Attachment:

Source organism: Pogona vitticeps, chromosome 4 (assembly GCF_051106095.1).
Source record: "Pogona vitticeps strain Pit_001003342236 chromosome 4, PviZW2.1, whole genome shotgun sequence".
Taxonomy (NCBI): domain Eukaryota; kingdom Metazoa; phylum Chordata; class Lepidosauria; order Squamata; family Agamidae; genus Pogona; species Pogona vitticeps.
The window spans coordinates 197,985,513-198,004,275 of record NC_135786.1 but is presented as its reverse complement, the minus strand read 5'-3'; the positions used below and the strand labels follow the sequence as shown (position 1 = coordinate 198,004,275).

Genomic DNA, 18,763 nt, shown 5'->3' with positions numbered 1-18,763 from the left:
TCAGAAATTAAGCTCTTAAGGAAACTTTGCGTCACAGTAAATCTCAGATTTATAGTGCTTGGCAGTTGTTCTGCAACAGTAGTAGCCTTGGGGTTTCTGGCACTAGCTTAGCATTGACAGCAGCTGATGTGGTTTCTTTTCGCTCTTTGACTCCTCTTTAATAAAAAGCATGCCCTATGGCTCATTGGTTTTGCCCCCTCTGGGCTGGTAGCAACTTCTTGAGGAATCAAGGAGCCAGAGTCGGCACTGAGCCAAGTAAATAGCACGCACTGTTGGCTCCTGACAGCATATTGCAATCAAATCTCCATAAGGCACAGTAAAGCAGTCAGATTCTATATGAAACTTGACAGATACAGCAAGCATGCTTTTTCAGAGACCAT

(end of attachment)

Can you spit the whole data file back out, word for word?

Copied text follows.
Source organism: Pogona vitticeps, chromosome 4 (assembly GCF_051106095.1).
Source record: "Pogona vitticeps strain Pit_001003342236 chromosome 4, PviZW2.1, whole genome shotgun sequence".
Taxonomy (NCBI): domain Eukaryota; kingdom Metazoa; phylum Chordata; class Lepidosauria; order Squamata; family Agamidae; genus Pogona; species Pogona vitticeps.
The window spans coordinates 197,985,513-198,004,275 of record NC_135786.1 but is presented as its reverse complement, the minus strand read 5'-3'; the positions used below and the strand labels follow the sequence as shown (position 1 = coordinate 198,004,275).

Genomic DNA, 18,763 nt, shown 5'->3' with positions numbered 1-18,763 from the left:
TCAGAAATTAAGCTCTTAAGGAAACTTTGCGTCACAGTAAATCTCAGATTTATAGTGCTTGGCAGTTGTTCTGCAACAGTAGTAGCCTTGGGGTTTCTGGCACTAGCTTAGCATTGACAGCAGCTGATGTGGTTTCTTTTCGCTCTTTGACTCCTCTTTAATAAAAAGCATGCCCTATGGCTCATTGGTTTTGCCCCCTCTGGGCTGGTAGCAACTTCTTGAGGAATCAAGGAGCCAGAGTCGGCACTGAGCCAAGTAAATAGCACGCACTGTTGGCTCCTGACAGCATATTGCAATCAAATCTCCATAAGGCACAGTAAAGCAGTCAGATTCTATATGAAACTTGACAGATACAGCAAGCATGCTTTTTCAGAGACCAT